If a child is not diagnosed prior to delivery, clubfoot might be seen and diagnosed at birth. Generally, a physical examination is sufficient to establish a diagnosis. In rare instances, additional testing, including:

  • X-ray
  • Computed tomography examination (CT or CAT scan)

How is clubfoot treatment administered?

The objective of clubfoot treatment is to restore the foot’s position so that the bones, tendons, and muscles can develop normally. Ideally, treatment should begin within one month of a child’s birth, when their feet and ankles are at their earliest developmental stage.

Ponseti method

The Ponseti technique is the most prevalent and efficient treatment for clubfoot. This treatment employs a succession of casts and braces to correct the position of the infant’s foot. The foot is externally rotated till it is turned out between 60 and 70 degrees. Typically, treatment begins between birth and four weeks of age and consists of two phases: treatment and bracing.

Treatment period

Using a series of casts, the doctor will gradually realign your child’s foot during the treatment phase. This step involves stretching and repositioning the foot for two to three months.

  • The doctor will stretch and realign your child’s foot before casting the foot, ankle, and leg to maintain the new position.
  • After approximately one week, the doctor will remove the cast and realign your child’s foot. The foot will be held in its new position by a new cast.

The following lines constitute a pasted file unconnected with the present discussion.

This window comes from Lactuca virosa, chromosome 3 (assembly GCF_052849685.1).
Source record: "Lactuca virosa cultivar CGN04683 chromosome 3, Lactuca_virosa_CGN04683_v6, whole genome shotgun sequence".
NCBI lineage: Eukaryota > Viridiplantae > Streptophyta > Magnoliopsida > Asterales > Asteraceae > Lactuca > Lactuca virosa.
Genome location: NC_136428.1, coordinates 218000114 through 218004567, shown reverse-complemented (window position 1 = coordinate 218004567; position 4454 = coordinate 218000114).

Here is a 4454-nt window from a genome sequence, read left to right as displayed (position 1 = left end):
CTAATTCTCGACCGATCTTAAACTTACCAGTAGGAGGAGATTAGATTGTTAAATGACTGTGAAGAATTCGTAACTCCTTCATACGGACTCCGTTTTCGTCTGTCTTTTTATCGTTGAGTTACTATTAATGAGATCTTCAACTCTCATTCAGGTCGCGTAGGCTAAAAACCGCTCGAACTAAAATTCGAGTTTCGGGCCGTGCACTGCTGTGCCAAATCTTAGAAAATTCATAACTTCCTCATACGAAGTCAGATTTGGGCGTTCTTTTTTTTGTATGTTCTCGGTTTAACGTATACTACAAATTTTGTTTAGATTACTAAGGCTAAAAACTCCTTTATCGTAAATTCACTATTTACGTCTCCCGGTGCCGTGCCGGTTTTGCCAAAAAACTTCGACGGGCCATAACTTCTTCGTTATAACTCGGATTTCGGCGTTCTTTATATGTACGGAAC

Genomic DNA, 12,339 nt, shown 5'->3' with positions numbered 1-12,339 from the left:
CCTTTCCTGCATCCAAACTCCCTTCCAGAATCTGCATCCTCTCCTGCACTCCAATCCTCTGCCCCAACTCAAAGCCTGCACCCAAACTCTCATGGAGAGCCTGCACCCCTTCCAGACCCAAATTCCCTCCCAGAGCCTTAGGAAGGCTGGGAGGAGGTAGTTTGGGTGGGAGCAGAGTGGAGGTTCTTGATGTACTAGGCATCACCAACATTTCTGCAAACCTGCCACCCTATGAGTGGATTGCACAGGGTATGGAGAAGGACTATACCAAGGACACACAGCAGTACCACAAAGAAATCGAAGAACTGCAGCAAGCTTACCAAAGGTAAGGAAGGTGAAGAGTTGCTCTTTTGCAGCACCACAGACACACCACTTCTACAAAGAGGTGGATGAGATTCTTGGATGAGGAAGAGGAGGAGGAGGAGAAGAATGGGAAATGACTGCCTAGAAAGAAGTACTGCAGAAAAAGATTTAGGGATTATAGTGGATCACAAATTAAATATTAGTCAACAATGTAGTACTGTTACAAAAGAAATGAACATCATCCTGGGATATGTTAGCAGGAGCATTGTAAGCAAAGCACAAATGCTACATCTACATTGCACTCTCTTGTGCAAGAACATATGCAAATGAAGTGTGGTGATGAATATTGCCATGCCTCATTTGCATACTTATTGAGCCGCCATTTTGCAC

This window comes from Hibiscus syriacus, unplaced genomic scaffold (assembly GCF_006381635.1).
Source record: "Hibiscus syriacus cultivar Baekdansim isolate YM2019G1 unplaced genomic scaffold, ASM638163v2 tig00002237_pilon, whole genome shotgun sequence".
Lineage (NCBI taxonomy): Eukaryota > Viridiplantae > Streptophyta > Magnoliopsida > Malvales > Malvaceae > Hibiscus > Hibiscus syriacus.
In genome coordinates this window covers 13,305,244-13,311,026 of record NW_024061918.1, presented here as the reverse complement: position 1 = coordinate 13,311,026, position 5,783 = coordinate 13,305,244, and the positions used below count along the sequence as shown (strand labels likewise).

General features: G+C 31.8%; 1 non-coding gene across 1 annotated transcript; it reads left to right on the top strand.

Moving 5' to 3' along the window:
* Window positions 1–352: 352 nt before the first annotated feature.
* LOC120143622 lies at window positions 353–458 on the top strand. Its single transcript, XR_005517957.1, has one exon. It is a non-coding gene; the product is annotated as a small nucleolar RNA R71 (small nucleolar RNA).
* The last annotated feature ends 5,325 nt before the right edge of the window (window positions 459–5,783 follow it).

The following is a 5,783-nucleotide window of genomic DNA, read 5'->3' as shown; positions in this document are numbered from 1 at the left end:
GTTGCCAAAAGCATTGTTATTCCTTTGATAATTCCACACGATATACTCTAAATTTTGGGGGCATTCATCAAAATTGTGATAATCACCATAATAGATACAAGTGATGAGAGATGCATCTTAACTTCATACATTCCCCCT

• This method will be continued each week until your child’s foot is in the correct outer position rather than the wrong inward position. Typically, five to eight readjustments and cast replacements are required to get the foot into the proper position.
  • When the foot is in its improved outward position, the Achilles tendon of the majority of youngsters must be lengthened through minor surgery (tenotomy). This is the tendon connecting the calf muscle to the heel. About 95% of infants require this procedure, which is typically performed under local anaesthetic.

Clubfoot bracing is essential to your child’s long-term mobility and lasts for several years. The brace preserves the correct position of your child’s foot. From the conclusion of the treatment phase until three to six months of age, your child will wear the brace for about 22 hours per day.

After this initial period, your child’s doctor will likely provide permission for the brace to be worn at night and during naps, around 15 or 16 hours each day. When your child is ready to learn how to crawl, walk, run, and play, the brace can be removed.

Good to know: You must completely adhere to the bracing regimen until your child reaches the age of four. This is the most effective approach to prevent your child’s foot from twisting again and requiring additional medical treatment despite the inconvenience.

What is the prognosis for newborns born with clubfoot?

The vast majority of infants with clubfoot who receive early therapy and bracing develop typically functioning feet. They can run and play while wearing regular shoes. If only one foot is afflicted, the affected foot will usually be smaller and less mobile than the unaffected foot. Your child may need shoes in two different sizes. The affected leg may be slightly smaller than the other, and the calf may be less muscular.

Related Articles

Back to top button